Agilyx names new CEO and CFO

| Print |  Email
Must Reads
Thursday, August 02, 2012

Tigard-based waste-to-energy company Agilyx named a new CEO and CFO, amid considerations of an initial public offering.

 

Local food website coming to Portland

| Print |  Email
Must Reads
Thursday, August 02, 2012

San Francisco startup Good Eggs is planning to expand its service to Portland. The website aims to be the Etsy for local food.

 

Medford stores expect boost from new Walmart

| Print |  Email
Must Reads
Thursday, August 02, 2012

Merchants in Medford's South Gateway area are gearing up for more customers when a new Super Walmart opens there in mid-August.

 

Oregon earthquake coming, OSU report says

| Print |  Email
Must Reads
Thursday, August 02, 2012

The probability of a major earthquake in Oregon in the next 50 years could range as high as 40%, Oregon State University scientists say.

 

Oregon OKs 5 new health care agencies

| Print |  Email
Must Reads
Wednesday, August 01, 2012

Oregon approved five new coordinated care organizations, bringing the total to 13 serving 33 counties.

 

TechAmerica closes Oregon chapter

| Print |  Email
Must Reads
Wednesday, August 01, 2012

Trade group TechAmerica shuttered its Oregon chapter and other local groups across the country to focus on national policy efforts.

 

Oregon considers new forms of ID

| Print |  Email
Must Reads
Wednesday, August 01, 2012

Gov. John Kitzhaber has assembled a work group to consider alternative forms of driver identification.

 
<< Start < Prev 561 562 563 564 565 566 567 568 569 570 Next > End >>

Page 567 of 727

More Articles

Powerbook Perspective

January-Powerbook 2015
Friday, December 12, 2014
BY LINDA BAKER

A conversation with Oregon state economist Josh Lehner.


Read more...

Corner Office: Timothy Mitchell

January-Powerbook 2015
Saturday, December 13, 2014

A look-in on the life of Norris & Stevens' president.


Read more...

Editor's Letter: Power Play

January-Powerbook 2015
Thursday, December 11, 2014

There’s a fascinating article in the December issue of the Harvard Business Review about a profound power shift taking place in business and society. It’s a long read, but the gist revolves around the tension between “old power” and “new power” as a driver of transformation. Here’s an excerpt:

Old power works like a currency. It is held by few. Once gained, it is jealously guarded, and the powerful have a substantial store of it to spend. It is closed, inaccessible, and leader-driven. It downloads, and it captures.

New power operates differently, like a current. It is made by many. It is open, participatory, and peer-driven. It uploads, and it distributes. Like water or electricity, it’s most forceful when it surges. The goal with new power is not to hoard it but to channel it.

The authors, Henry Timms and Jeremy Heimans, don’t necessarily favor one form of power over another but merely outline how power is transitioning, and how companies can take advantage of these changes to strengthen their positions in the marketplace. 

Our Powerbook issue might be viewed as a case study in the new-power transition. This annual book of lists provides information on leading businesses, nonprofits and universities in the state. Most of the featured companies are entrenched power players now pursuing more flexible and less hierarchical approaches to doing business. Law firms, for example, are adopting new technologies and fee structures to make legal services more accessible and affordable.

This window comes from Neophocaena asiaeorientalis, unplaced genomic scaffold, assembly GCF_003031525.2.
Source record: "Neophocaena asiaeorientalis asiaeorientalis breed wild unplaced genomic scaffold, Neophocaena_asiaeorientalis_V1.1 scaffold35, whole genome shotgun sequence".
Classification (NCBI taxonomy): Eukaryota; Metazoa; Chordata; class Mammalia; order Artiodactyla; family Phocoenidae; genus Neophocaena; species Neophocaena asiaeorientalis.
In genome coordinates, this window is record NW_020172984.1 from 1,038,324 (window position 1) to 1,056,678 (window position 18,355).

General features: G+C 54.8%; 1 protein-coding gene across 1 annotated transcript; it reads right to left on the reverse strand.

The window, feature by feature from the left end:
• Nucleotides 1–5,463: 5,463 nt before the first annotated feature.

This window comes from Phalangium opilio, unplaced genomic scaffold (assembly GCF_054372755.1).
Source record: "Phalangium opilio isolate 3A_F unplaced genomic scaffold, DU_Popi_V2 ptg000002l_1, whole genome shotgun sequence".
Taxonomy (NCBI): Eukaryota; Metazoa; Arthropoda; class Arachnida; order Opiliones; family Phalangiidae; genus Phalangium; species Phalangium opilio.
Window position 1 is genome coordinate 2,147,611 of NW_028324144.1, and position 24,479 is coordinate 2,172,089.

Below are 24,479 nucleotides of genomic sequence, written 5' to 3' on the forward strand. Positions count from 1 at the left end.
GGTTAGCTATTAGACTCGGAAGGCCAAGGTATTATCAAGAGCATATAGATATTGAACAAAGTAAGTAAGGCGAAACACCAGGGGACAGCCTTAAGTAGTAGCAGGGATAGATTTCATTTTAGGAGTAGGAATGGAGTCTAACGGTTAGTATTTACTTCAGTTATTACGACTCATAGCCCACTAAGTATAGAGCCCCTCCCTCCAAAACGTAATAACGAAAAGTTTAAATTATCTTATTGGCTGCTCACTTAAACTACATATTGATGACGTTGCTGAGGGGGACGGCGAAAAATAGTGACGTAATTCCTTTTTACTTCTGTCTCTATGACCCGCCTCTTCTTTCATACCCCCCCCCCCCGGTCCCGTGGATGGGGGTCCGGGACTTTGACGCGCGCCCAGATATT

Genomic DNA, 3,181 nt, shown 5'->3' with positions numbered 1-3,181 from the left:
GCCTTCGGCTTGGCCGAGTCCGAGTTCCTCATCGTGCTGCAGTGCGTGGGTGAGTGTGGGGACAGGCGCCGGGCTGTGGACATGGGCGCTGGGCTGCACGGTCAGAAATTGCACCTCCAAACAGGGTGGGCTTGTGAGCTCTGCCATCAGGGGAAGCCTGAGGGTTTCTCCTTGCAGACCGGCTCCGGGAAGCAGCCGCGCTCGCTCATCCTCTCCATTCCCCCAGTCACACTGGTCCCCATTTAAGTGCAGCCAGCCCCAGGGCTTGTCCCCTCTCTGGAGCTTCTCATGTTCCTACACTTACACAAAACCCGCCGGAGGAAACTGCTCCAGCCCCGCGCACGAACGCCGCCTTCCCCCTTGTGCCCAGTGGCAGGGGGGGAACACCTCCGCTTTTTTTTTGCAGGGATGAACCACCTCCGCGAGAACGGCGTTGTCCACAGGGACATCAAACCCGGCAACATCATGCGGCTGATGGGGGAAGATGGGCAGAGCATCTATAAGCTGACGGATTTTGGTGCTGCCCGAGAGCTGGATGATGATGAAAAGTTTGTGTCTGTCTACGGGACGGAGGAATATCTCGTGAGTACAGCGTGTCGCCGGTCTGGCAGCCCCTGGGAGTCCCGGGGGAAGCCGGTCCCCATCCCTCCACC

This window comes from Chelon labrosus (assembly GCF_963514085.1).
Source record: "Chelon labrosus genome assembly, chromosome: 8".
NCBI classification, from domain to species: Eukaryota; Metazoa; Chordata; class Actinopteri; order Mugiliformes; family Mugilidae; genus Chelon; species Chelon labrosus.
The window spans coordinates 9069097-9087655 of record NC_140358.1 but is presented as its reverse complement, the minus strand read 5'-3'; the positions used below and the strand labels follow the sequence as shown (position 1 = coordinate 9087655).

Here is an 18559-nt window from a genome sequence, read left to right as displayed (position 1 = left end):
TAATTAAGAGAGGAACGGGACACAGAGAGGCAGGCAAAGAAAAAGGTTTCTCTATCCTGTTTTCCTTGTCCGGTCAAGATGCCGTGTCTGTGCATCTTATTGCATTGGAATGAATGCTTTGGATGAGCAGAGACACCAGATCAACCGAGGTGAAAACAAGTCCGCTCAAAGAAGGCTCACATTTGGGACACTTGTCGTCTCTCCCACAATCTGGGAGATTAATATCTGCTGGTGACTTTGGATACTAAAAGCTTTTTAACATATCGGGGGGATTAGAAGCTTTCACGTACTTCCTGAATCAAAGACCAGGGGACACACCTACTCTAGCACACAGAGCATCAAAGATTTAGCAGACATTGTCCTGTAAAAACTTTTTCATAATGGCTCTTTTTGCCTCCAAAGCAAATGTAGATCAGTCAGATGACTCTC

This month we also take a look at a controversial new U.S. Securities and Exchange Commission rule requiring public companies to disclose the median pay of workers, as well as the ratio between CEO and median-worker pay. 

Part of the 2010 Dodd-Frank financial reform law, the rule will compel public companies to be more open about employee compensation, with the assumption that greater transparency will improve corporate performance and, perhaps, help address one of the major challenges of our time: income inequality.

New power is not only about strategy and tactics, the Harvard Business Review authors say. “The ultimate questions are ethical. The big question is whether new power can genuinely serve the common good and confront society’s most intractable problems.”

That sounds like a call to arms. Or a New Year’s resolution. Old power or new, the goals are the same: to be a force for positive change in the world. Happy 2015!

— Linda


Read more...

The clean fuels opportunity

News
Monday, November 10, 2014
111014-dirtyfuel-thumbBY KIM MOORE | OB RESEARCH EDITOR

A market for low-carbon transportation fuels has a chance to flourish in Oregon if regulators adopt the second phase of the state’s Clean Fuels Program.


Read more...

Behind the curtain: What students should know about accreditation and rankings

Contributed Blogs
Thursday, December 04, 2014
120414-edurating-thumbBY DEBRA RINGOLD | OP-ED CONTRIBUTOR

How important are institutional and/or program evaluations provided by third parties in selecting a college or university program?


Read more...

Growing a mobility cluster

News
Friday, October 31, 2014
0414 bikes bd2f6052BY LINDA BAKER | OB EDITOR

Why are there so few transportation startups in Portland?  The city’s leadership in bike, transit and pedestrian transportation has been well-documented.  But that was then — when government and nonprofits paved the way for a new, less auto centric way of life.


Read more...

Reimagining education to solve Oregon's student debt and underemployment problems

News
Thursday, November 13, 2014
carsonstudentdept-thumbBY RYAN CARSON | OP-ED CONTRIBUTOR

How do we skill up our future technology workforce in a smart way to take advantage of these high-paying jobs? The answer shouldn’t focus only on helping people get a bachelor’s degree.


Read more...
Oregon Business magazinetitle-sponsored-links-02
SPONSORED LINKS